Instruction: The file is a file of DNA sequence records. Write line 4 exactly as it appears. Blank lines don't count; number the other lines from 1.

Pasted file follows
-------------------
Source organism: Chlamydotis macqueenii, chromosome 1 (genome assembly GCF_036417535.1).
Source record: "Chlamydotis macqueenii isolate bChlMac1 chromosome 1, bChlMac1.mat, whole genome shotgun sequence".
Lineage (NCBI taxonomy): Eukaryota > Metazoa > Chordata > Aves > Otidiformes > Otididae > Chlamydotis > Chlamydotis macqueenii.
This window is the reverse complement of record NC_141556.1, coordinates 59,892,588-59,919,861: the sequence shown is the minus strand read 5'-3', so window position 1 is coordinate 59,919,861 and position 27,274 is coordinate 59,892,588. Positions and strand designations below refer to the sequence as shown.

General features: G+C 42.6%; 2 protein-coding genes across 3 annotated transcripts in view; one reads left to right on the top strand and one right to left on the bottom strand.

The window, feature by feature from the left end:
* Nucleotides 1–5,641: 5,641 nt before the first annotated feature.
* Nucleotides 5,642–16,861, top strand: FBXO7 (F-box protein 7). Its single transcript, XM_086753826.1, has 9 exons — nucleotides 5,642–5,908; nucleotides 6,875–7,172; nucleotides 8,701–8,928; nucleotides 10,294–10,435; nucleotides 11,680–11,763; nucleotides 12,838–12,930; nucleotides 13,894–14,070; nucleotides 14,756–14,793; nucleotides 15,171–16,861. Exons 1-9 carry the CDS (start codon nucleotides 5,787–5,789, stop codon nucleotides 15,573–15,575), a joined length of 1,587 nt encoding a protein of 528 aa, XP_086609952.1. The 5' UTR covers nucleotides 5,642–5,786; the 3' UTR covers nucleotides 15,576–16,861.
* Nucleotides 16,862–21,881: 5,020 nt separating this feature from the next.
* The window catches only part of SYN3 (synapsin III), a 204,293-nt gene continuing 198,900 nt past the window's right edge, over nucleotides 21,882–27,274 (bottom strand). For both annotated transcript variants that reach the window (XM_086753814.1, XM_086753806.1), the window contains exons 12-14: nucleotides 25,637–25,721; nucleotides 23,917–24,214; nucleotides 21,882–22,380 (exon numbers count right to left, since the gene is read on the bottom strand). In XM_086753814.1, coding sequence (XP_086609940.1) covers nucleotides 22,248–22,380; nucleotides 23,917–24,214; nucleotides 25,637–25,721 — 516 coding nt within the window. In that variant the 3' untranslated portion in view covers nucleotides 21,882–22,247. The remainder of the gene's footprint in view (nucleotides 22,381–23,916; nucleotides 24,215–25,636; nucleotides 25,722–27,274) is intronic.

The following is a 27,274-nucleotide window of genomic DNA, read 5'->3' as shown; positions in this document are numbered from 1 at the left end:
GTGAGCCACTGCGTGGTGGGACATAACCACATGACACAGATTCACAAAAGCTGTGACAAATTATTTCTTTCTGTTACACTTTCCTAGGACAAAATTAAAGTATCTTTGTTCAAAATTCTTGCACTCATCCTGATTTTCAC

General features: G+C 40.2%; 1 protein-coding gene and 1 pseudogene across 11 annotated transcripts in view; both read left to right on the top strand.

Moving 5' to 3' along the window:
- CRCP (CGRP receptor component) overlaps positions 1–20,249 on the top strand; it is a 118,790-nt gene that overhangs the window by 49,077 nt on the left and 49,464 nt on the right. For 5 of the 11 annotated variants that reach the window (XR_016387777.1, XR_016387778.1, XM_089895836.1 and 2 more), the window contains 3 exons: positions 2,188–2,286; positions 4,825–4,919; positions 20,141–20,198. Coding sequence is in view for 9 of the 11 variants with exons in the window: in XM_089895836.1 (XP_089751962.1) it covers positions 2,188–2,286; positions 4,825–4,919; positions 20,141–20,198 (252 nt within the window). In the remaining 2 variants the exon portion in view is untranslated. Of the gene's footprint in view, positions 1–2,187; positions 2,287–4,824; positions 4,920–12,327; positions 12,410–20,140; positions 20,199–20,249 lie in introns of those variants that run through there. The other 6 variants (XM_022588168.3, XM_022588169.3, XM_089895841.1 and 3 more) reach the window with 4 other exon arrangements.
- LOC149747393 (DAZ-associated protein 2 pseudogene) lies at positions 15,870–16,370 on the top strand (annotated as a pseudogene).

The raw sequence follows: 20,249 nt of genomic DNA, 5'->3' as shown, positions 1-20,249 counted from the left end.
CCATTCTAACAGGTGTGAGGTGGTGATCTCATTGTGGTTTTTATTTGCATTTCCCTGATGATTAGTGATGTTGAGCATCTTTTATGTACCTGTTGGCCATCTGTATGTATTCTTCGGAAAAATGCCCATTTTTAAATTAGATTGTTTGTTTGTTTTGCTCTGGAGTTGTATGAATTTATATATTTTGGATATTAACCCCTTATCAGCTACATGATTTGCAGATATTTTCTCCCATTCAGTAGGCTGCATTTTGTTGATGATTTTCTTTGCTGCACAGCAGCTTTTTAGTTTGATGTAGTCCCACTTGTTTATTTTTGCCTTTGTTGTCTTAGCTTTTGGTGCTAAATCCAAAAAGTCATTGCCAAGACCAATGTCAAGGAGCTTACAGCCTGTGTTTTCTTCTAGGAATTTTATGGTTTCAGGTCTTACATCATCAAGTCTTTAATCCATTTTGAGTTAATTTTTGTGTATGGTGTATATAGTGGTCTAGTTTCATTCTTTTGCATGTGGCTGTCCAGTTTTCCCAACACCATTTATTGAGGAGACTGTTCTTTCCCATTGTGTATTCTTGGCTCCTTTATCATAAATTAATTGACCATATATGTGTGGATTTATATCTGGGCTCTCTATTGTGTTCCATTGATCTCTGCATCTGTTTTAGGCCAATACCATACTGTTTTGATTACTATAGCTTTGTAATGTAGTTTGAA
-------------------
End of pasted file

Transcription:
This window is the reverse complement of record NC_141556.1, coordinates 59,892,588-59,919,861: the sequence shown is the minus strand read 5'-3', so window position 1 is coordinate 59,919,861 and position 27,274 is coordinate 59,892,588. Positions and strand designations below refer to the sequence as shown.